Dashi is Japanese stock that is typically made from katsuobushi (bonito flakes), konbu (kelp) or shiitake mushrooms. These ingredients are highly concentrated in the amino acids that create umami, which contributes to creating depth, complexity, and enhancing flavor in dishes. Dashi is an irreplaceable component of Japanese cuisine and forms the base for many Japanese broths and sauces.
Two Ways to Brew Dashi
Two ways to brew dashi are ichiban-dashi (first dashi) and niban-dashi (second dashi). Understanding their differences can greatly influence the flavour and aroma of a dish.
Both types are made from katsuobushi or konbu (or a combination of the two). They are differentiated by the slightly different ways they are prepared. Ichiban-dashi is a delicate, aromatic stock that is made by slowly brewing the stock ingredients in hot water. Niban-dashi is a stronger flavoured, umami-rich stock that boils ichiban-dashi ingredients for a second time. These two types of dashi have different usages.
Ichiban-dashi (first dashi)
Ichiban-dashi is a delicate and refined stock. A pot of water is first brought to a boil. After turning off the heat, the stock ingredients soak in the pot for up to 10 minutes, depending on which ingredients are used.
Ichiban-dashi will have a beautifully clear, golden hue, and a strong aroma that is developed from allowing the dashi ingredients to slowly seep in hot water over time. It has a very light, refined flavour with hints of smoky, sweet, and savory tones. Ichiban-dashi is used in light-tasting dishes that showcase the natural aroma and flavour of the dashi ingredients. This dashi is not recommended for strong flavoured dishes as it is easily overpowered by seasonings and condiments, such as soy sauce and miso paste.
Examples of dishes using ichi-ban dashi include:
- Osuimono (clear soup)
- Chawamushi (steamed egg pudding)
- Dashimaki tamago (rolled egg omelets)
- Ohitashi (blanched greens in broth)
- Nibitashi (braised vegetables in broth)
Niban-dashi (second dashi)
Niban-dashi is a stronger flavoured, umami-rich stock that is made by brewing the ichiban-dashi stock ingredients for a second time. Ingredients are boiled in a new pot of water over low heat for an additional 10 minutes. To increase the aroma, additional katsuobushi is added to the pot during the last 2-3 minutes of cooking.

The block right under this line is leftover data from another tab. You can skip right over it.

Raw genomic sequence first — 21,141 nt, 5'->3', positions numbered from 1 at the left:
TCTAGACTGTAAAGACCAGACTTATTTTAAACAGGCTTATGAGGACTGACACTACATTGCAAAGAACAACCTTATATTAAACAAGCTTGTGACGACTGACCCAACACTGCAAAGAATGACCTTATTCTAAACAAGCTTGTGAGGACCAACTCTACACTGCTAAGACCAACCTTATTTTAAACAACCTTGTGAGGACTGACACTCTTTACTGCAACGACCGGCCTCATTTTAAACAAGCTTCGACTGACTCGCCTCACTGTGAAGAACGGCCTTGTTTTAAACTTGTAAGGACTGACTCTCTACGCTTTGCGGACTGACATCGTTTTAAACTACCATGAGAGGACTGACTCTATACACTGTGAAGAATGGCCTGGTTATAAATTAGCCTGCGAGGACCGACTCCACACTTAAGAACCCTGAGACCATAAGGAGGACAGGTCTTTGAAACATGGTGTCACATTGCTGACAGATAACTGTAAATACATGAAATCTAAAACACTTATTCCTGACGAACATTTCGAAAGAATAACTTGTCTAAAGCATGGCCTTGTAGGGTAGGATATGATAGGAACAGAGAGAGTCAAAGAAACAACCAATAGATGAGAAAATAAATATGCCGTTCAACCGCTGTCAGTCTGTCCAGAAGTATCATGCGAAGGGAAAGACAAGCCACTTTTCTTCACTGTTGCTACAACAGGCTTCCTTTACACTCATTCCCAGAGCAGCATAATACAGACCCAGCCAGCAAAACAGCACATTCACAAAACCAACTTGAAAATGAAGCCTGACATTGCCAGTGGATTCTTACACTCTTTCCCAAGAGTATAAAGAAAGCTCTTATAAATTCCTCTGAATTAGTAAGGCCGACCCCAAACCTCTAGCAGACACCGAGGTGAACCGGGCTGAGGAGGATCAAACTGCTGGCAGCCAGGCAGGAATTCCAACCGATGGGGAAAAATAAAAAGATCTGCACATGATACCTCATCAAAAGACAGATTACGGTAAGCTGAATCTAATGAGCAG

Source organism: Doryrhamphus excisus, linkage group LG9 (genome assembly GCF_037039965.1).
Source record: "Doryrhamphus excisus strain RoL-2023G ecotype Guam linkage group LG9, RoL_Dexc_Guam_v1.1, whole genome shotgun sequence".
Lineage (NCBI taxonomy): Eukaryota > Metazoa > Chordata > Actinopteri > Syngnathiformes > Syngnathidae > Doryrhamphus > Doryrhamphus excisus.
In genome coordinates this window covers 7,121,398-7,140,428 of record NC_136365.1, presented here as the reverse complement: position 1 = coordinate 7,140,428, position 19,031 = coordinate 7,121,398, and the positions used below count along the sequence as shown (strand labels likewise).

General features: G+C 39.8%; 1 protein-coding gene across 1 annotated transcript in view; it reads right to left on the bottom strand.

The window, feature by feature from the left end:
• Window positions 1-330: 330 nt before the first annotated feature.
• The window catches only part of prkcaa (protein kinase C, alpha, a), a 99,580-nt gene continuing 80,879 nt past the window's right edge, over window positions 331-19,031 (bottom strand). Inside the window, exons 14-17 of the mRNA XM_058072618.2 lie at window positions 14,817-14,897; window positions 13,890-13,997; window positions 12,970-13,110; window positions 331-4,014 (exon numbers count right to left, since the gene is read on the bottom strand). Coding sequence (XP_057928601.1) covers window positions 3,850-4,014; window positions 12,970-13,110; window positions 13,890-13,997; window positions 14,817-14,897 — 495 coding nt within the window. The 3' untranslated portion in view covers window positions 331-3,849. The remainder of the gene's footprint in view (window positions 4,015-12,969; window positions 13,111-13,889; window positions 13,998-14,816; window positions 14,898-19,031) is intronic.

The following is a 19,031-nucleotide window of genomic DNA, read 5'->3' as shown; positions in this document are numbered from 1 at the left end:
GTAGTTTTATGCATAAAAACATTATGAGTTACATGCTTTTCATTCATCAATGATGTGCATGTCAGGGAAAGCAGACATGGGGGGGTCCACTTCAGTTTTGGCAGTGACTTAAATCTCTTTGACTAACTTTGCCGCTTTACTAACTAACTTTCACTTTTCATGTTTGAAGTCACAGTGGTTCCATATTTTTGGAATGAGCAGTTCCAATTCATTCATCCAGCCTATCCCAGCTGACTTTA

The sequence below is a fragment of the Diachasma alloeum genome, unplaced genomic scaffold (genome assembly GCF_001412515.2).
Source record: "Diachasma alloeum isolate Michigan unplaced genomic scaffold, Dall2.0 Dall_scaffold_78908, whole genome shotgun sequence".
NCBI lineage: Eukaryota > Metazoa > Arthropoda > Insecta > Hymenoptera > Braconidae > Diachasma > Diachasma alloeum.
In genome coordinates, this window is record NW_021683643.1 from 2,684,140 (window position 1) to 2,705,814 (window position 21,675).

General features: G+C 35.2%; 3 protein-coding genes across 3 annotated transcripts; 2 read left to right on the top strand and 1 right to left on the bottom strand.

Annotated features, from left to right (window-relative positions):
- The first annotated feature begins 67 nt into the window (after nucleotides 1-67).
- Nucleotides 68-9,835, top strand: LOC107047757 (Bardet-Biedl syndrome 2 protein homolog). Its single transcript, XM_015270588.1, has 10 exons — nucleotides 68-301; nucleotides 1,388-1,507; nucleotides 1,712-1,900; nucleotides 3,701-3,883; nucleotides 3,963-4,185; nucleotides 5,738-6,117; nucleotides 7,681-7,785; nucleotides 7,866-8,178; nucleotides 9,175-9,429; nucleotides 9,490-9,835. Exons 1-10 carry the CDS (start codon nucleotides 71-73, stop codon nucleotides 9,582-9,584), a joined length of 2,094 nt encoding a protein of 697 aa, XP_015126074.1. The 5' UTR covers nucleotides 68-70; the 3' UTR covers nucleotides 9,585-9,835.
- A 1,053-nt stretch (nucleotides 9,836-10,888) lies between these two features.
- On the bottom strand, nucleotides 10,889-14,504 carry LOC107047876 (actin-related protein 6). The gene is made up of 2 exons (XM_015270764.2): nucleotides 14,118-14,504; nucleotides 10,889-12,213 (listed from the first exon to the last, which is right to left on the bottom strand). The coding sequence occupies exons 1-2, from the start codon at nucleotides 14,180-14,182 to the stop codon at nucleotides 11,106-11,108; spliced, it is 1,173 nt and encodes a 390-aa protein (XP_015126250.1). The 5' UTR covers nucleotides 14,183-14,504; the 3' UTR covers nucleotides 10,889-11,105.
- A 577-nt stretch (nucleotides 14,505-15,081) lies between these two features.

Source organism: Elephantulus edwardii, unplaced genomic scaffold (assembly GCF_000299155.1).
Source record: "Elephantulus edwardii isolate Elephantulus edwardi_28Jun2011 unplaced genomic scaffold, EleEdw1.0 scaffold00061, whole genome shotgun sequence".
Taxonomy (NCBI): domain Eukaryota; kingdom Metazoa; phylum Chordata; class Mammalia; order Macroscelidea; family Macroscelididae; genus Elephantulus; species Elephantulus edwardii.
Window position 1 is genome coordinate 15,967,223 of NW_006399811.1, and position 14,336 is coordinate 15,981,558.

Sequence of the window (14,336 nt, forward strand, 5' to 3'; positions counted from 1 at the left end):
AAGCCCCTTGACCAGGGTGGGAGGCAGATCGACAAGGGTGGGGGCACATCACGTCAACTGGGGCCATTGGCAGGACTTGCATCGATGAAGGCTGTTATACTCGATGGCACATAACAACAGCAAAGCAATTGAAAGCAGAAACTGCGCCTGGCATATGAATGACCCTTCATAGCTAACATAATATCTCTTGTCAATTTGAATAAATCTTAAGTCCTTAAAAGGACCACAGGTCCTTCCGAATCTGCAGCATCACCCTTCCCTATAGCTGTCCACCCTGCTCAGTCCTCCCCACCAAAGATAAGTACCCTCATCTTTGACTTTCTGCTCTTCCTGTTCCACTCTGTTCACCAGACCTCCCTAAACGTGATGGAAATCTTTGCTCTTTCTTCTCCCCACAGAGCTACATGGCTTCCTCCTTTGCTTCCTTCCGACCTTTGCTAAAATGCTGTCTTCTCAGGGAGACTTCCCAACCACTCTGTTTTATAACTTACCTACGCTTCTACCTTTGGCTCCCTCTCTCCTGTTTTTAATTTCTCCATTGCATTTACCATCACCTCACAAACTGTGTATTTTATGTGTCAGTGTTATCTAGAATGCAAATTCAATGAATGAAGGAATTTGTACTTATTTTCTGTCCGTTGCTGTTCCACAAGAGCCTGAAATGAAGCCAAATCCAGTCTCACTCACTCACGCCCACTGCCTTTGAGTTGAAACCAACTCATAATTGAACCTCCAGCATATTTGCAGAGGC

Once it is ready, the dashi will have a lighter brown hue with a subtler aroma. Boiling the stock ingredients for a second time will result in losing the delicate aromas and clear, golden colour. However, the second brew will allow flavours to develop and deepen, forming a strong umami-concentrated dashi.
Niban-dashi will not falter against other seasonings and condiments. This makes it a great option for complimenting strong flavoured dishes. This dashi will have more depth and be ‘tastier’.
Examples of dishes include:
- Miso soup
- Soba/udon soup
- Miso marinated saba (mackerel)
- Nimono (simmer/stewed dishes)
- Takikome-gohan (dashi infused mixed rice)
- Nikujaga (meat and potato stew)
- Nishime (vegetable stew)
Leftover dashi stock can be easily stored in the freezer. The dashi can be stored using a single container or an ice cube tray. It is recommended to use the stock within two weeks as flavour and aroma will decrease over time.
Learn more about dashi in our Dashi: The Ultimate Guide
About the author:
Tiffany spent her childhood exploring Japanese food in the suburbs of Tokyo and helping her Obaachan (grandmother) in the kitchen. These experiences nurtured her passion for food and she is now studying environmental sustainability and food sciences at university. In her free time, Tiffany loves discovering hidden restaurants in Japan, trying out new recipes in the kitchen, and going on runs!